CAIRO, Egypt — As the sun rose over Rabaa al-Adaweya Mosque early Friday morning, the thousands of residents of the pro-Morsy tent city there prepared for their most direct confrontation yet with Egypt's military rulers. As mothers combed the hair of their young daughters and men read the morning newspaper, teenage boys lined up in military-like formation, chanting in unison that they would defy army chief Abdel Fattah al-Sisi and the new political order.
In Sisi's televised address on Wednesday, July 24, following another deadly bombing that targeted police, the general who orchestrated the overthrow of President Mohamed Morsy urged the Egyptian masses to "prove their will" and give security forces a "mandate to confront possible violence and terrorism." His remarks -- and the subsequent popular mobilization by both pro- and anti-Morsy groups -- have led to fears that Egypt is on the cusp of further bloodshed.
But many Egyptians at Rabaa said they are unfairly being labeled as terrorists, just because they oppose Sisi and his government takeover. "Sisi says he is against terrorism," said Khaled, a middle-aged man who traveled to Cairo from Upper Egypt to join the Islamist protest. "But are we all terrorists? He's the minister of defense, but he's not defending us. He wants to murder us."
Mae, a young woman from Cairo, said Sisi's speech proved he had no intention of allowing the Muslim Brotherhood to have a place in the new Egypt -- instead, he was trying to "terrify the people."
Just over six miles away from the Islamist camp, Tahrir Square swelled with Sisi supporters in a protest that was a mirror image to the one at Rabaa al-Adaweya. While a line of tanks topped with smiling soldiers greeted protesters at Tahrir's main entrance, the military was absent from the vicinity of Rabaa al-Adaweya during the day. Protesters said the numbers today in Tahrir and outside the presidential palace represented a mandate to tackle violence they say has been incited repeatedly by the Muslim Brotherhood. Signs dotted the mass demonstration reading: "We authorize you Sisi to confront terrorists."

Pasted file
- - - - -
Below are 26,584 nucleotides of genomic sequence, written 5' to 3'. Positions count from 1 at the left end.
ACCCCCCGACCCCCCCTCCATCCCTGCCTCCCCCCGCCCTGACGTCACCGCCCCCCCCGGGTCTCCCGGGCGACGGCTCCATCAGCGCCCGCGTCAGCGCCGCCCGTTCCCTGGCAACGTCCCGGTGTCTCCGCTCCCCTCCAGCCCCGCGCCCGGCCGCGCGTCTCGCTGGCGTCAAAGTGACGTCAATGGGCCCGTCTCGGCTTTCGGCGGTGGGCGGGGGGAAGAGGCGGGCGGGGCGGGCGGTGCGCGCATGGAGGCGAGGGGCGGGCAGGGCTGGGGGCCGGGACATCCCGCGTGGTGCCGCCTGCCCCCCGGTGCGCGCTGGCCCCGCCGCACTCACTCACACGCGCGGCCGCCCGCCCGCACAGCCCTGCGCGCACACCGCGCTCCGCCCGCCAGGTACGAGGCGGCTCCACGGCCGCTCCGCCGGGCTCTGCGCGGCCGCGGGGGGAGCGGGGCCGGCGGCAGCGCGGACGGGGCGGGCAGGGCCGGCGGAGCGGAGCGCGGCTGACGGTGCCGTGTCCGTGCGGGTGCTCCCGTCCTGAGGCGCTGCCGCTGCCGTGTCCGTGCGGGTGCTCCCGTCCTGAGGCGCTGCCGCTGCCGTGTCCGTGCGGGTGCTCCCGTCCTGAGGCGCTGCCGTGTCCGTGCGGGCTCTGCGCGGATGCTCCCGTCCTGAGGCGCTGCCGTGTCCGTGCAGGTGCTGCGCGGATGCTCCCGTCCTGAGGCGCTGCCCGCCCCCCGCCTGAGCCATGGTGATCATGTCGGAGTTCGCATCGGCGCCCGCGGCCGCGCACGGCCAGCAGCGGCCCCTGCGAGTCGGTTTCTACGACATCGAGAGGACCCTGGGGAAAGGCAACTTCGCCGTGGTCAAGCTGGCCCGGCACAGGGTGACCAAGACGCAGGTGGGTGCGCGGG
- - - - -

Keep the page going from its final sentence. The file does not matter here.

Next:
Just who are these "terrorists" that Sisi said he needed a popular mandate to confront, anyway? Protesters in Tahrir said they were mainly the Egyptians camped out at Rabaa Mosque and in Sinai, where jihadists have unleashed a constant stream of terror attacks on security forces following Morsy's arrest. Several Tahrir protesters even compared the Muslim Brotherhood's actions to the 9/11 attacks, a sentiment that is building traction. "To America & the west," Ahmed Said, head of the Free Egyptians Party, wrote on Twitter today. "Egypt is fighting an ideology that put you thru a nightmare in 9/11."
Many Egyptians in Tahrir, who say they have repeatedly been betrayed by their government, view Sisi and the army as the answer to Egypt's political strife. "I came here today to support Sisi," said one protester, who gave his name as Mohammed. "To tell the world that the Egyptian army is everything. It's power."
Here, General Sisi has assumed a god-like, celebrity status. Vendors sell t-shirts, kites, and masks plastered with his face. Meanwhile, the military has channeled nationalistic zeal for its own political ends: Army helicopters circled Tahrir all day, buzzing as close as 50 feet above protesters' heads, and dropping Egyptian flags on the cheering crowd. Their sheer force of the rotors kicked up swirling clouds of dust, completely coating everyone below. But even in the baking sun, complete strangers wiped off the grime from each other's faces and smiled, chanting Sisi's name.